Consumer confidence pops in the last month of a year that dodged recession forecasts

Consumer confidence has seen a significant rise in the last month of the year, which has defied expectations of a recession. The rise has been spurred in part by positive news on the US-China trade front, with a “Phase One” agreement in the works, as well as better than expected economic data and a continuing strong US labor market.

Consumer confidence in the US, as measured by the University of Michigan’s index, rose by 4.5 points in December to 99.3 – the highest level since February 2019. The index measures consumer attitudes about their own finances, as well as spending and the job market.

The increase in consumer confidence was further bolstered by the latest jobs report, which showed strong job growth in November. The US economy added 266,000 jobs last month, easily beating expectations of a 189,000 increase.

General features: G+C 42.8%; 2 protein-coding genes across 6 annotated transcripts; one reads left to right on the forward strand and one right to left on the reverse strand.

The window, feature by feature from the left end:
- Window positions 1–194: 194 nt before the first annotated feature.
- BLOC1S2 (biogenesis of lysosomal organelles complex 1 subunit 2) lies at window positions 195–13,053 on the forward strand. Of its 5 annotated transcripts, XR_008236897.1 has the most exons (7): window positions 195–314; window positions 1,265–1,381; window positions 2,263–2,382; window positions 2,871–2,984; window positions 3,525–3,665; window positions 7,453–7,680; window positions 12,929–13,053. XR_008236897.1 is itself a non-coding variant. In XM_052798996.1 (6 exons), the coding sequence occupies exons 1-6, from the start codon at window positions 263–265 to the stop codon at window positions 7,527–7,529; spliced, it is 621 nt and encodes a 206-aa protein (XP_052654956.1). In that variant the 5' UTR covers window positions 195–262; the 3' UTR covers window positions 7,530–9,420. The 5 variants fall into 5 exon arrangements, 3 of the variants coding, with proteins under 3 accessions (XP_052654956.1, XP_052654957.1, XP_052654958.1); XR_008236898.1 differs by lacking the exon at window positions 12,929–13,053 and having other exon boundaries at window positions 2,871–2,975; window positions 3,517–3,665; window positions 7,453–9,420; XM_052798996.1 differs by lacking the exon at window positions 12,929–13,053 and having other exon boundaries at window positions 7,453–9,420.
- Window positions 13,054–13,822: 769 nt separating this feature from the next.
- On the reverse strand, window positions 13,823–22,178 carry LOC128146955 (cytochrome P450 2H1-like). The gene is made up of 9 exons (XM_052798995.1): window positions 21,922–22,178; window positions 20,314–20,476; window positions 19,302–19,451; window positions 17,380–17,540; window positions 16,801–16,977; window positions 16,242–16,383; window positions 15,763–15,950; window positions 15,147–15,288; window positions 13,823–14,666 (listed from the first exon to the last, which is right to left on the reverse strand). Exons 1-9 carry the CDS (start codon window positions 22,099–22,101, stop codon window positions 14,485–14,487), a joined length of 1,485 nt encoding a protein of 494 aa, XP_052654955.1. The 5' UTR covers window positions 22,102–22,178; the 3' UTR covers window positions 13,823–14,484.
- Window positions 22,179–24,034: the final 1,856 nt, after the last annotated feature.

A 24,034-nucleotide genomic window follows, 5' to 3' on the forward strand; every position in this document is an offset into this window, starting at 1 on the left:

In addition, developments in the US-China trade negotiations have lifted some of the uncertainty that has weighed on the global economy in recent months. The two countries have pledged to roll back some of the recently imposed tariffs, and the US has delayed additional tariffs that had been scheduled to take effect in December.

These positive developments come at a time when the global economy had been seen as slowing significantly from the rapid growth of recent years. Although the International Monetary Fund (IMF) recently cut its outlook for global growth in 2020, predicting a modest growth of just 3.4% – the worst since the financial crisis of 2008-09 – the outlook for the US remains strong.

While it may be too early to call a recession officially past us, the improving outlook suggests that an extended downturn is not inevitable. A continued rise in consumer confidence could be the key to ensuring the US and global economies remain on their current growth path in 2020.